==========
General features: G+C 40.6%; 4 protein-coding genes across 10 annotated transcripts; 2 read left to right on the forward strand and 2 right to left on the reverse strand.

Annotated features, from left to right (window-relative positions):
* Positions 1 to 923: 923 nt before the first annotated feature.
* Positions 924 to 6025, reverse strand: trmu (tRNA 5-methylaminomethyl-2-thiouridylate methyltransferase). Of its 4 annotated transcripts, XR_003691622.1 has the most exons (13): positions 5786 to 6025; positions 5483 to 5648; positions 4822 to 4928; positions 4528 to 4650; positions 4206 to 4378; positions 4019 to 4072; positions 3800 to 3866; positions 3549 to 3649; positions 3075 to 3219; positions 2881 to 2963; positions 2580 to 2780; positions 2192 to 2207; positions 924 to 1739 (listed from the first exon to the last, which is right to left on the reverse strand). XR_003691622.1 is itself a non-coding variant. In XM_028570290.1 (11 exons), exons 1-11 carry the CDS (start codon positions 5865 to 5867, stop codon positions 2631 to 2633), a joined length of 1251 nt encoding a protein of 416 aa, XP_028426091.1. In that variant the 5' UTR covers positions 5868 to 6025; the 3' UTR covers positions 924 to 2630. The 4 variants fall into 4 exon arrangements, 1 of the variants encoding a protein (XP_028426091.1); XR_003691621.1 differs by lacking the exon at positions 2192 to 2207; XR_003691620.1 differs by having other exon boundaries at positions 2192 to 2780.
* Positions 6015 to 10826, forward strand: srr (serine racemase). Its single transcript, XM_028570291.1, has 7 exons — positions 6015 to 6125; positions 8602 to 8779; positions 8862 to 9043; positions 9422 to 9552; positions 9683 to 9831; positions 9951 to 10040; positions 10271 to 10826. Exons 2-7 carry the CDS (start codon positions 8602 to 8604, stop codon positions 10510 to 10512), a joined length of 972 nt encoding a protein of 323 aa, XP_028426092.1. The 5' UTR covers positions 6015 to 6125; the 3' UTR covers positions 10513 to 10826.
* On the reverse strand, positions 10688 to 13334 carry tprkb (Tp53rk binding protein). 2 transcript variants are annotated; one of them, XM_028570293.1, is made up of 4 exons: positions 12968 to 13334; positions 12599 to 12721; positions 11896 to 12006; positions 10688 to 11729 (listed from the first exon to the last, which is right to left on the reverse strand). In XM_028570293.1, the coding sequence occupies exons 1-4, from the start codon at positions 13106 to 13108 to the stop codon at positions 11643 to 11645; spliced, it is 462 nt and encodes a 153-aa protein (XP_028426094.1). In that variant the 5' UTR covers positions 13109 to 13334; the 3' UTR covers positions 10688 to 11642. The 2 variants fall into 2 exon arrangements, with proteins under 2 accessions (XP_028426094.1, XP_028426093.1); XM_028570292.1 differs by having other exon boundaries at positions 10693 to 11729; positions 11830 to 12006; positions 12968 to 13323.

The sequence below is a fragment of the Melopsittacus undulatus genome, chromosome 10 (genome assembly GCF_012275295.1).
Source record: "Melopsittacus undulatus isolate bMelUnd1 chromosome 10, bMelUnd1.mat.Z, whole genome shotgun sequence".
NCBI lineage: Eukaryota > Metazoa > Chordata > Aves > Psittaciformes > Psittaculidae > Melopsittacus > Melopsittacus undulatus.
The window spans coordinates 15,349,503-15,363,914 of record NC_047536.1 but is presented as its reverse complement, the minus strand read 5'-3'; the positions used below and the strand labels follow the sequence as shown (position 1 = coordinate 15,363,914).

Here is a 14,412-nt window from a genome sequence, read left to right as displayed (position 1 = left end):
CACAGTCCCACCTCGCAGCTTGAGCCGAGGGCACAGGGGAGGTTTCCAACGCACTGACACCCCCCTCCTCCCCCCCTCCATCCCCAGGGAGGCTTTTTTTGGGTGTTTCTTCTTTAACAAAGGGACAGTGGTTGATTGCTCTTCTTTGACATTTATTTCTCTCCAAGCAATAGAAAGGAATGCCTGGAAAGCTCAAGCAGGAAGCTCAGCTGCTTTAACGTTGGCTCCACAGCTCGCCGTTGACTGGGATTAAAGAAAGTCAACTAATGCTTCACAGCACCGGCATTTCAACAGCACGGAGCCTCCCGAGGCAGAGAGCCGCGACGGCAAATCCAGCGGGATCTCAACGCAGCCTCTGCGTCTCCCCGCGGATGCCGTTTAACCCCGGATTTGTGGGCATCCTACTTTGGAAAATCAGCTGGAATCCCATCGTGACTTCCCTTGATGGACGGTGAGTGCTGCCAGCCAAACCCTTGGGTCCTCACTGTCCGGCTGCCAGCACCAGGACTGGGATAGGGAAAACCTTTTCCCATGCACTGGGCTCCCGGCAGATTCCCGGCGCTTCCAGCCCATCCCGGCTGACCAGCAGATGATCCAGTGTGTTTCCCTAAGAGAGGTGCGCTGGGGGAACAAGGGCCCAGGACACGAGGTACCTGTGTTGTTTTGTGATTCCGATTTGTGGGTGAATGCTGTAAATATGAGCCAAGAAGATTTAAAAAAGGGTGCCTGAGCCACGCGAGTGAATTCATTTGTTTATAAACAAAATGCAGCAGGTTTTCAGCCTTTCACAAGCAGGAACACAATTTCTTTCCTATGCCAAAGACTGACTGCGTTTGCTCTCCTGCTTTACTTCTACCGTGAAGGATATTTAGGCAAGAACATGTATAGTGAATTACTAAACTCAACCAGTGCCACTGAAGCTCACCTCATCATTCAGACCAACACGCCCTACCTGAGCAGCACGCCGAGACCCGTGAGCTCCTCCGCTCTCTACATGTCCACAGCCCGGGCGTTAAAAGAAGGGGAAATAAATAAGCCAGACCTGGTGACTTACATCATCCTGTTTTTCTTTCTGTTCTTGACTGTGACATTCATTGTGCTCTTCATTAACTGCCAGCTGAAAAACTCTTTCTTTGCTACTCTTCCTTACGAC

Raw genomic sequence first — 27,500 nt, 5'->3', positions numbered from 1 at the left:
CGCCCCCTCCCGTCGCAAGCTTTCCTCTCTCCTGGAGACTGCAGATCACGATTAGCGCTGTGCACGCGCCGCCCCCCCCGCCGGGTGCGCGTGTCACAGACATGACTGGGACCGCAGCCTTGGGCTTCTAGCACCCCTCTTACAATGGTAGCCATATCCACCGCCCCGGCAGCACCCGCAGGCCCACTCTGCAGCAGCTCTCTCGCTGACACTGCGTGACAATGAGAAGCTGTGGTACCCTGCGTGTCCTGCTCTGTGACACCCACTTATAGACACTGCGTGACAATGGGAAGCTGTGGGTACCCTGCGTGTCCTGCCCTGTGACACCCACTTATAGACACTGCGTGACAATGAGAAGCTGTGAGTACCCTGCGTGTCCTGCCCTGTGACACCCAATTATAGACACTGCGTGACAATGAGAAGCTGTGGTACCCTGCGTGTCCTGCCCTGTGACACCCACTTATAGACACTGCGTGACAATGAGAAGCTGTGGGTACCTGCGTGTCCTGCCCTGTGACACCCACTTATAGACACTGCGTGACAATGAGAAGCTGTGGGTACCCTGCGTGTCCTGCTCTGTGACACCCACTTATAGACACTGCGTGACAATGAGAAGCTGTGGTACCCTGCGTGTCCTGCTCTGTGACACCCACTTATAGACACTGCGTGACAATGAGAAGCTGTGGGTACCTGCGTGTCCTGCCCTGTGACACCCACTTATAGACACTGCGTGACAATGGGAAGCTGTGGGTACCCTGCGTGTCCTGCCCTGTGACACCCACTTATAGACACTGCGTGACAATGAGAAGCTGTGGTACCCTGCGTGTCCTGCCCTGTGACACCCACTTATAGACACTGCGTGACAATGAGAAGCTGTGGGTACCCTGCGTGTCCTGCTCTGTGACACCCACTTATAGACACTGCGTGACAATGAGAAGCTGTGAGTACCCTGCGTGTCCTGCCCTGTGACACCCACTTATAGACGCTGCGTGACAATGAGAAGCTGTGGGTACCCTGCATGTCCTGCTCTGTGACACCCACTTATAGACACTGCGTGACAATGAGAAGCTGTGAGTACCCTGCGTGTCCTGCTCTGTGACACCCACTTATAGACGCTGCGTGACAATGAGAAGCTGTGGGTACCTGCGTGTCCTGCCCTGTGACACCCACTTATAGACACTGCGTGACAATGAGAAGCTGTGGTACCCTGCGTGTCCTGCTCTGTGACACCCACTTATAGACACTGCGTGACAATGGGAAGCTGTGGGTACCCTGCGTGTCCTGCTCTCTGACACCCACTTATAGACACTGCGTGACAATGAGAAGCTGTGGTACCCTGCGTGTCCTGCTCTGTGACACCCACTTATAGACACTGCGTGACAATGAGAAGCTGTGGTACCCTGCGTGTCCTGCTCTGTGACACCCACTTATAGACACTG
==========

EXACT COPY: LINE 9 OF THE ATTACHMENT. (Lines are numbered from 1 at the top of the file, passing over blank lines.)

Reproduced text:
NCBI lineage: Eukaryota > Metazoa > Chordata > Aves > Psittaciformes > Psittaculidae > Melopsittacus > Melopsittacus undulatus.